That work begins, and still takes place, at Landow Performance. In fact, McCaffrey still refers to the coaches at the Centennial-based business as his “mechanics” – when something feels off, he goes back to the shop so they can fix it. And they do.

Augie Agyei, a Sports Performance Coach at Landow Performance, says that everything – and he means everything – begins with the warm up. Yes, that same warm up McCaffrey performs before every game and practice.

“Warm up is the most important thing,” says Agyei. “That’s our strength. It’s our daily screen. We learn a lot just by watching our athletes warm up.”

The basic idea is to open up the body – the hips, trunk, chest and shoulders – and to begin to achieve maximum range of motion across the entire body. Doing this, all through the warm up, allows a coach like Agyei to get them in the optimal body positioning for sprinting.

Sometimes that takes time.

“When we get them after the season, they’re broken,” he says. “By January, they’re hurt.”

The warm up allows the trained observers at Landow Performance to identify where and how badly.

“Chest up. Shoulders back. Dorsiflexion – that’s the single most important sprint mechanic we can teach, lifting the foot up through the ankle, which allows the sprinter to ‘finish’ his push.”

The warm up goes something like this:

Quad stretch. “We’re looking to get tall through the hips, square to the line, heel flat. This allows the hips to open up.”

Leg cradle. “Chest is up, external rotation of hips.”

Toe touch. “Heel to toe, hinge at waste, don’t bend through back.”

Inch Worm. “Walk out, drop hips, walk up through ball of toe. Only walk up as far as you can without bending the knee. This is for ankle mobility and the hamstrings.”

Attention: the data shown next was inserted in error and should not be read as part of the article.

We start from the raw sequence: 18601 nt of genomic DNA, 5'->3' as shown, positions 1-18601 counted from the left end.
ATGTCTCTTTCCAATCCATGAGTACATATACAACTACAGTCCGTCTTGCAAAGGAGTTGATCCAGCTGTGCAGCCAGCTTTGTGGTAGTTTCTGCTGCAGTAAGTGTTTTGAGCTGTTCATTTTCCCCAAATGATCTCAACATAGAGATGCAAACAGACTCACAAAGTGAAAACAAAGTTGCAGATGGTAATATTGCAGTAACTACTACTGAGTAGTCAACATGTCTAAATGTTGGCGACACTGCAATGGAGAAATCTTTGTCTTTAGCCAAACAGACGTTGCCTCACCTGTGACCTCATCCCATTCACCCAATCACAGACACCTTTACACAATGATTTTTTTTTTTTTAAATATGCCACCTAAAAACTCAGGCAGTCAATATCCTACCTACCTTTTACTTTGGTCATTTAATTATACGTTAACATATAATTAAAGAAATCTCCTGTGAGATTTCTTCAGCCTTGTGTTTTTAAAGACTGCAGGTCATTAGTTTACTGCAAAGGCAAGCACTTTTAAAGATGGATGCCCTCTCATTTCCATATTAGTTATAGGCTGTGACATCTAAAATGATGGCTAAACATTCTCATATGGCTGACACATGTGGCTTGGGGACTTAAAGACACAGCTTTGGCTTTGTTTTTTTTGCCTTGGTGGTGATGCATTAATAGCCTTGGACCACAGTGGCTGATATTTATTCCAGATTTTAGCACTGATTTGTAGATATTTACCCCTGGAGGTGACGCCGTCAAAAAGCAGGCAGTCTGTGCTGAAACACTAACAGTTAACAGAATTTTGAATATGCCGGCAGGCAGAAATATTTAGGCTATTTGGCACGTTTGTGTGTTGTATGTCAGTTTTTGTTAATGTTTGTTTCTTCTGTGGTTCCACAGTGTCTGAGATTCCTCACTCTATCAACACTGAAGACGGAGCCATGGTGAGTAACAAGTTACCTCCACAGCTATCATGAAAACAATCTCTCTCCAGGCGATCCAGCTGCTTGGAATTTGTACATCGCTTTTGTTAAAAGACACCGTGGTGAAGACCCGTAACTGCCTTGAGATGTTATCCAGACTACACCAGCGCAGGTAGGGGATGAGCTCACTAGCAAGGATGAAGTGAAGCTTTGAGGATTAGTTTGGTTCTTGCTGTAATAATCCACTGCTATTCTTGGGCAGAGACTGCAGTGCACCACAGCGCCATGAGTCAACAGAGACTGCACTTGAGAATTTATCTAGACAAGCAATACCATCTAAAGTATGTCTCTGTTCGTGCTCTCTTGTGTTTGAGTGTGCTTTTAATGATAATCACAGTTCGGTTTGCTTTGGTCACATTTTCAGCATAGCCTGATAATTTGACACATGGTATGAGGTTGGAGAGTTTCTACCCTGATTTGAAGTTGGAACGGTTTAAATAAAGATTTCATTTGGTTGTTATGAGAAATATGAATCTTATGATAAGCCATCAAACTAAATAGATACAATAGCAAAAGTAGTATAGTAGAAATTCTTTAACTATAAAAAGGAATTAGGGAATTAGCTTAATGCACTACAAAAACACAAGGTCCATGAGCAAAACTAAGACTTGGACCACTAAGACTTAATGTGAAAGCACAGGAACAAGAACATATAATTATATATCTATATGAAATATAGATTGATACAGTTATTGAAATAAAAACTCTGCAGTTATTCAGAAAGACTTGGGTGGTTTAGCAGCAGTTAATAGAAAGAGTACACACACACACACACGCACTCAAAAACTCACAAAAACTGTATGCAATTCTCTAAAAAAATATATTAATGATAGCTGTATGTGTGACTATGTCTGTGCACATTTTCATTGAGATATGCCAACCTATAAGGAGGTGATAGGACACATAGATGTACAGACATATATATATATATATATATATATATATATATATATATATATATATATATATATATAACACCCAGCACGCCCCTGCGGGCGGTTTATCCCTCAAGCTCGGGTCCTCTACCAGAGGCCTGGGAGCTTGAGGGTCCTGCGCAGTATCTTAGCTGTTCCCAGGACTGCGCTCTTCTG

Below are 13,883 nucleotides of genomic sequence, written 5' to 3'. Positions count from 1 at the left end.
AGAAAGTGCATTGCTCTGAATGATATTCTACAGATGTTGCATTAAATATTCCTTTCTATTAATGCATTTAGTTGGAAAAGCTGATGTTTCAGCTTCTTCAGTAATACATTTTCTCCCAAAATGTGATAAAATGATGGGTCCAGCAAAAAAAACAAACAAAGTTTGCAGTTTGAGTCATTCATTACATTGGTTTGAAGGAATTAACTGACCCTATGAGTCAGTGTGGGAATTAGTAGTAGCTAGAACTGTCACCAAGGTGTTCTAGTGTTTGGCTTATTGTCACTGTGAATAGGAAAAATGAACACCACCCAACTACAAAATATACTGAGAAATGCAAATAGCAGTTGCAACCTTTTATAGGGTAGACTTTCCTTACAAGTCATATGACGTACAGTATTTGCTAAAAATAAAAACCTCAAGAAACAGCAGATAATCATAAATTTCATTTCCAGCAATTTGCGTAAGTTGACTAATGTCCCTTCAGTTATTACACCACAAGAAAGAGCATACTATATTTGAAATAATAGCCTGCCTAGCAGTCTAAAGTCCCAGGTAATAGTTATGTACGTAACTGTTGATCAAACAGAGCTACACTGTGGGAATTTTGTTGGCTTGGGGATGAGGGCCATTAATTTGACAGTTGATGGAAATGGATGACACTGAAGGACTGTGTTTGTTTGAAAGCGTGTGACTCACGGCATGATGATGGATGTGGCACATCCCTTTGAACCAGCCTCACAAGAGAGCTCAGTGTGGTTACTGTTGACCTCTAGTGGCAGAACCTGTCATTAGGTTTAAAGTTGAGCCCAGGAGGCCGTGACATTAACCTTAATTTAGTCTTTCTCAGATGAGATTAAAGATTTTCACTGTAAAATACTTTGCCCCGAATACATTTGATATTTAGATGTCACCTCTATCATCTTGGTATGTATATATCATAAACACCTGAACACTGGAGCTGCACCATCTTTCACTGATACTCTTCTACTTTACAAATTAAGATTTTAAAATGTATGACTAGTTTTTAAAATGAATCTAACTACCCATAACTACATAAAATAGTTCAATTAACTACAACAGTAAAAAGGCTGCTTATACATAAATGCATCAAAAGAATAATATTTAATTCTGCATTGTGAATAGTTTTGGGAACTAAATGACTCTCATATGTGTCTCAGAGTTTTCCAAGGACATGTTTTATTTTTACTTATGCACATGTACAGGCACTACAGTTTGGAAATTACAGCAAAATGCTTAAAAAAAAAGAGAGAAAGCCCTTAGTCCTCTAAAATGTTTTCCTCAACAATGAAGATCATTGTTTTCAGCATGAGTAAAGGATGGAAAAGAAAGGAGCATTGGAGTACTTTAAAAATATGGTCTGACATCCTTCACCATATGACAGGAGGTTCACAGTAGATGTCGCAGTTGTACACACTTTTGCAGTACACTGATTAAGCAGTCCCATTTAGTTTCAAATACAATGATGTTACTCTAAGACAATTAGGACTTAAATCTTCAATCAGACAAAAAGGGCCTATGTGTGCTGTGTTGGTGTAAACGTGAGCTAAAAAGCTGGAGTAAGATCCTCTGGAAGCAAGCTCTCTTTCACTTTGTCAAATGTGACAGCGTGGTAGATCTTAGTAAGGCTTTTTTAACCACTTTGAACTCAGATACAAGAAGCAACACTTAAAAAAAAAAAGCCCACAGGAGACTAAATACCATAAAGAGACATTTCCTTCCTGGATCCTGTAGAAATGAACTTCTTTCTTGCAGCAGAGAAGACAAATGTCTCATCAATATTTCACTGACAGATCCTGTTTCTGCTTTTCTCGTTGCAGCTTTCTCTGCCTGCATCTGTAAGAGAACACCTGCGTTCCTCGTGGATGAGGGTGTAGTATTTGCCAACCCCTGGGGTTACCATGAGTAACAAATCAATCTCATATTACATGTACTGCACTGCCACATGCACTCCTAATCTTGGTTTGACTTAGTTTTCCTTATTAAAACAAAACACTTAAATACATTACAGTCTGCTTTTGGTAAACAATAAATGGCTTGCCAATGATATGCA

Straight-legged march. “Chest up, shoulders back, tall through the down leg.”

Straight-legged skip. “Get tall. We’re assessing range of motion here.”

Fire Hydrant. “We’re looking for symmetry. No dipping. How well can you hold position?”

Hip Circle. “Adding and assessing hip motion.”

Scorpion. “The leg goes straight up.”

Side-hip abductions. Body weight squats. Full skip pattern. “With all of these, we’re looking at alignment, ankle range, posture – basically anything that jumps out.”

“Any athlete we work with does this,” assures Agyei. “There are so many benefits. It’s designed to open up any range of motion that’s limited. It’s like turning the lights on in the house.

“We don’t have a lot of different drills. We do a lot of the same drills over and over and over. The second you see athletes like McCaffrey go into their warm up, it’s a methodical process. They know it’s ‘go’ time. They know it’s prepping the engine to go.”

The coaches at L.P. stress three key components they call “The Three Ps” – Posture, Positioning and Projection.

Posture is observed and (ideally) corrected during the warm up. So is positioning; this tells a trained eye like Agyei if the athlete is favoring any area of the body, or if mechanics aren’t sound. “Projection is how well the athlete can project out,” says Agyei. “That’s what we look for when they start to sprint. It has a lot to do with ankle range of motion, which allows the sprinter to load up the leg. If they can’t do that, they won’t start well. They won’t accelerate.”

If any of the “Three Ps” is off, rest days are used to work on soft tissue through a variety of methods, some of which are handled in house, others are outsourced.

Agyei will also use what he calls “The Wall Drill” to build perfect mechanics within the sprinting motion. The Wall Drill teaches the athlete to punch the foot forward then drive it back to the ground, all within the optimal range and alignment. It seems simple, but it is the very basis of each step within a sprint.

Interestingly enough, the L.P. method looks closely at the vertical jump and broad jump – “both great indicators of how well an athlete should sprint,” says Agyei. If one of those numbers doesn’t align, this likely reveals a deficiency somewhere within the athlete. “They’re all connected.”

It starts with an odd-looking warm up, one that’s repeated time and time again. Observations are made, followed by corrections. Video is regularly used, as plenty of athletes are “visual learners.” The end result is a stronger, healthier, faster athlete. That’s really the only goal in sight at Landow Performance.

“The process works,” says Agyei. “From the D-1 kids to the D-3 kids, they all see a change. They can all move like elite athletes.”